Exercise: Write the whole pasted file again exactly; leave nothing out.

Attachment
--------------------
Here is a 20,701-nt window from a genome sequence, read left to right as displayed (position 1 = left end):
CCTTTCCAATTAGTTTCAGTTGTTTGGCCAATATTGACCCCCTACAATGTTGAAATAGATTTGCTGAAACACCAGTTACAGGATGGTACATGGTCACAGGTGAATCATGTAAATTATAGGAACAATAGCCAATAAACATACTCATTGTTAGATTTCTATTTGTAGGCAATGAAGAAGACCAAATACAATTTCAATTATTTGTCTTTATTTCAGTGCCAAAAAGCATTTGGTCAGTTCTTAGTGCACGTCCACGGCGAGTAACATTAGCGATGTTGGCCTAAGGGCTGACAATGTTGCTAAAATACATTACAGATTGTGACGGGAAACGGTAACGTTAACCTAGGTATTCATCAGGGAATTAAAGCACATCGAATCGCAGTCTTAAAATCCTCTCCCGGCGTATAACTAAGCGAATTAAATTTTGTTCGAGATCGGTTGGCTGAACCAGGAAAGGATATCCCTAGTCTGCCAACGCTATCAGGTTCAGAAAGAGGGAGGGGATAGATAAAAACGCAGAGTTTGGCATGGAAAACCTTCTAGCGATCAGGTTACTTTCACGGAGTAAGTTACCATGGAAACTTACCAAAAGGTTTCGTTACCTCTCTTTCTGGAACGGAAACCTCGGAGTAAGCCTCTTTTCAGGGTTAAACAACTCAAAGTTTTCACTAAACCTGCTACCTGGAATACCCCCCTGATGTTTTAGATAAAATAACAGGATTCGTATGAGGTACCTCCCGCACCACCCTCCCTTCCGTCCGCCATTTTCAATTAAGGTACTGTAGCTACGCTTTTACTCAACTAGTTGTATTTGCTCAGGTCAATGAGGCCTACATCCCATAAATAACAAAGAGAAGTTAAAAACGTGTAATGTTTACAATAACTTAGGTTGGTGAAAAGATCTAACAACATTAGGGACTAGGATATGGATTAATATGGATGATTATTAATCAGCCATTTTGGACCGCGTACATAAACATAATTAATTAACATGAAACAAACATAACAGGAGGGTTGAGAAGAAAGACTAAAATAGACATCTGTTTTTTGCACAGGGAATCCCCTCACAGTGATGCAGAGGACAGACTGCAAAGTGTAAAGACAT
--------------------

Here is a 20,701-nt window from a genome sequence, read left to right as displayed (position 1 = left end):
CCTTTCCAATTAGTTTCAGTTGTTTGGCCAATATTGACCCCCTACAATGTTGAAATAGATTTGCTGAAACACCAGTTACAGGATGGTACATGGTCACAGGTGAATCATGTAAATTATAGGAACAATAGCCAATAAACATACTCATTGTTAGATTTCTATTTGTAGGCAATGAAGAAGACCAAATACAATTTCAATTATTTGTCTTTATTTCAGTGCCAAAAAGCATTTGGTCAGTTCTTAGTGCACGTCCACGGCGAGTAACATTAGCGATGTTGGCCTAAGGGCTGACAATGTTGCTAAAATACATTACAGATTGTGACGGGAAACGGTAACGTTAACCTAGGTATTCATCAGGGAATTAAAGCACATCGAATCGCAGTCTTAAAATCCTCTCCCGGCGTATAACTAAGCGAATTAAATTTTGTTCGAGATCGGTTGGCTGAACCAGGAAAGGATATCCCTAGTCTGCCAACGCTATCAGGTTCAGAAAGAGGGAGGGGATAGATAAAAACGCAGAGTTTGGCATGGAAAACCTTCTAGCGATCAGGTTACTTTCACGGAGTAAGTTACCATGGAAACTTACCAAAAGGTTTCGTTACCTCTCTTTCTGGAACGGAAACCTCGGAGTAAGCCTCTTTTCAGGGTTAAACAACTCAAAGTTTTCACTAAACCTGCTACCTGGAATACCCCCCTGATGTTTTAGATAAAATAACAGGATTCGTATGAGGTACCTCCCGCACCACCCTCCCTTCCGTCCGCCATTTTCAATTAAGGTACTGTAGCTACGCTTTTACTCAACTAGTTGTATTTGCTCAGGTCAATGAGGCCTACATCCCATAAATAACAAAGAGAAGTTAAAAACGTGTAATGTTTACAATAACTTAGGTTGGTGAAAAGATCTAACAACATTAGGGACTAGGATATGGATTAATATGGATGATTATTAATCAGCCATTTTGGACCGCGTACATAAACATAATTAATTAACATGAAACAAACATAACAGGAGGGTTGAGAAGAAAGACTAAAATAGACATCTGTTTTTTGCACAGGGAATCCCCTCACAGTGATGCAGAGGACAGACTGCAAAGTGTAAAGACAT